The average person knows very little about British Somaliland, hardly indeed where it is situated; yet archaeologically speaking it seems likely that it will prove of considerable importance. Although up to the present no systematic investigations have been undertaken, enough material in the way of stone implements has been unearthed by amateur collectors to show that there are great possibilities of important finds being made in the country; and, now, a very interesting rock shelter art has been discovered. Clearly the archaeological importance of the country merits investigation by a competent archaeologist, and it seems possible that such an expedition may eventuate at a not too distant date. The article that follows, therefore, is primarily intended to bring these discoveries and the possibilities of the subject in general to the notice of the public in a preliminary way.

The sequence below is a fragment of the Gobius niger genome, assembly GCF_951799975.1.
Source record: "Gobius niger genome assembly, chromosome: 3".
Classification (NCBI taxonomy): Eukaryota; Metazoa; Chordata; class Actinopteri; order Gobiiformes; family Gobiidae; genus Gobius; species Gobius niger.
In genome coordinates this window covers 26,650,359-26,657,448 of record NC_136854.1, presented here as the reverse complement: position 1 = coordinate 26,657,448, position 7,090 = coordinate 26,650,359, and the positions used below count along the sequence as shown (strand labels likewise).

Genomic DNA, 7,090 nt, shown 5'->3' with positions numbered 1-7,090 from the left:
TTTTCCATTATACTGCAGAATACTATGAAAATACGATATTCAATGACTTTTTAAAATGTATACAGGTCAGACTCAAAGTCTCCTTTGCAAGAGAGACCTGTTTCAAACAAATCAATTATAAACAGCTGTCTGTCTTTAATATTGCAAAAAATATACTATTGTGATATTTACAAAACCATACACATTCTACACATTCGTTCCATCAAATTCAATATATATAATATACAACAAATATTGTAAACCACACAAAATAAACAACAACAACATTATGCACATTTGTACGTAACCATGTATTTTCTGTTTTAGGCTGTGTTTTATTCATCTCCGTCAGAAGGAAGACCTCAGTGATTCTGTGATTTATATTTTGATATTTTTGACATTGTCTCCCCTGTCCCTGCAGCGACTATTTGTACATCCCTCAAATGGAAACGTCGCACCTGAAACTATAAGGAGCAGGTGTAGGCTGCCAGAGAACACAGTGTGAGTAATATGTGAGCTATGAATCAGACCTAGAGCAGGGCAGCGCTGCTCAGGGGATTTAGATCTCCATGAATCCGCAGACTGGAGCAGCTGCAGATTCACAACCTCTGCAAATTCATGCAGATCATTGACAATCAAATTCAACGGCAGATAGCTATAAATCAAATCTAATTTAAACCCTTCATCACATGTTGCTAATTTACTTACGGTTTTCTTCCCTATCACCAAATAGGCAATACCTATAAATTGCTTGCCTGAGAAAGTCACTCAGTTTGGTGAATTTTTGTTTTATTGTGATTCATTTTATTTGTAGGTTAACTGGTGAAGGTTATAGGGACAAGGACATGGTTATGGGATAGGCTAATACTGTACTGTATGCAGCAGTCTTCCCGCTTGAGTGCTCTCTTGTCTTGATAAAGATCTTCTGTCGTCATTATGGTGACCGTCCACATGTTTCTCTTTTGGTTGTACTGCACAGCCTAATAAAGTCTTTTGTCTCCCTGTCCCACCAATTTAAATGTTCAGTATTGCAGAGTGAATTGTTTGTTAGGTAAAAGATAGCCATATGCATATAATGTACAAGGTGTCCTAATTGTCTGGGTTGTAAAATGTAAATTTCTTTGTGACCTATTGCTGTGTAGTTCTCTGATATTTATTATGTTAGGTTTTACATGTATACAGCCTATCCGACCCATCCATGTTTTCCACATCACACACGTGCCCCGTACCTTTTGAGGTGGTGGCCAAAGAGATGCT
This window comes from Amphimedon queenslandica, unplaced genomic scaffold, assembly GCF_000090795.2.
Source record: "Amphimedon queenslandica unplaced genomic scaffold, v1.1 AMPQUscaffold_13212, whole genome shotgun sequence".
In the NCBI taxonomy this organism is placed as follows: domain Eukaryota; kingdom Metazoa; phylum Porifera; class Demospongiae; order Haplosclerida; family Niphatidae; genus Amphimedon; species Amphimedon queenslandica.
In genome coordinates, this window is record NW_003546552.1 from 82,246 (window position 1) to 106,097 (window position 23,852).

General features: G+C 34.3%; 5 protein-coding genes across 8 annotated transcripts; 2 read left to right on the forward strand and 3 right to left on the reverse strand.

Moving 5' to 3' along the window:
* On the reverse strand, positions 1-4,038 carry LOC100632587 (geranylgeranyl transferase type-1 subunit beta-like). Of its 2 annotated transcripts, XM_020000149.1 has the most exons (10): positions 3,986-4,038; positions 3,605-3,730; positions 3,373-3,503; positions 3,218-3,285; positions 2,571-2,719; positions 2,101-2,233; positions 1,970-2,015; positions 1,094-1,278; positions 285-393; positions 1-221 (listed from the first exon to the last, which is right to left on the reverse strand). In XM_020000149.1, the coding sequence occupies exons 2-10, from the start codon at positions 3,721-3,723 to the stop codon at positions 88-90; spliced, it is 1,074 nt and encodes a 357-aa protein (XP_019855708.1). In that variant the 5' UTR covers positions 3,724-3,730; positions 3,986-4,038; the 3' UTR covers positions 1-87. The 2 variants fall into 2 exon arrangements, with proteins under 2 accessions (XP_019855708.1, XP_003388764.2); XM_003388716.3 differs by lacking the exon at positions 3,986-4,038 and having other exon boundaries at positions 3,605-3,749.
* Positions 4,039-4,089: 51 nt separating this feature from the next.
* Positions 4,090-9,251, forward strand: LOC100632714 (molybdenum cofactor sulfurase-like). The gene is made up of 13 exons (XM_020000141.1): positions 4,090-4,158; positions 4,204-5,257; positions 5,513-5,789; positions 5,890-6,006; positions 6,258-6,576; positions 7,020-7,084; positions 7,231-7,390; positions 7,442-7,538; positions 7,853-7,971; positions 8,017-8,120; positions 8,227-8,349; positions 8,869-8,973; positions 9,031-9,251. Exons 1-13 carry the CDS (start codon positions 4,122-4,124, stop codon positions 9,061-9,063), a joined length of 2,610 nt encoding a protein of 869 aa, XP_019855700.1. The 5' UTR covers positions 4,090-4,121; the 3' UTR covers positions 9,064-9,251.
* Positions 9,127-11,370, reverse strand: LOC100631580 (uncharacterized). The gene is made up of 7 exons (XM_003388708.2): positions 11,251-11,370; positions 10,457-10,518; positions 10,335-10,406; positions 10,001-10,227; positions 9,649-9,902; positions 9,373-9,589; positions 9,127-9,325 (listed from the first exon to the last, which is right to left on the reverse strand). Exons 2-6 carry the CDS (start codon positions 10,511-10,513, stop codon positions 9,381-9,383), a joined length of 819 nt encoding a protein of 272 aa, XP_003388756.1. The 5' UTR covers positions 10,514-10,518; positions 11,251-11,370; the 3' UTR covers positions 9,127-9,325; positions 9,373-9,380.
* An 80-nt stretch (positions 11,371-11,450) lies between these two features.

Some little time ago Major Glover, Chief Pasture Officer in the country, sent me some, implements that he had collected, together with an intimation that he had been studying some rock shelter paintings. Frankly, the implements, though interesting, yielded little more information as to the cultures present than was already known from the work of previous investigators, and which had been in part epitomised by Burkitt and Barrington Brown in an article in Man for 1934, No. 164.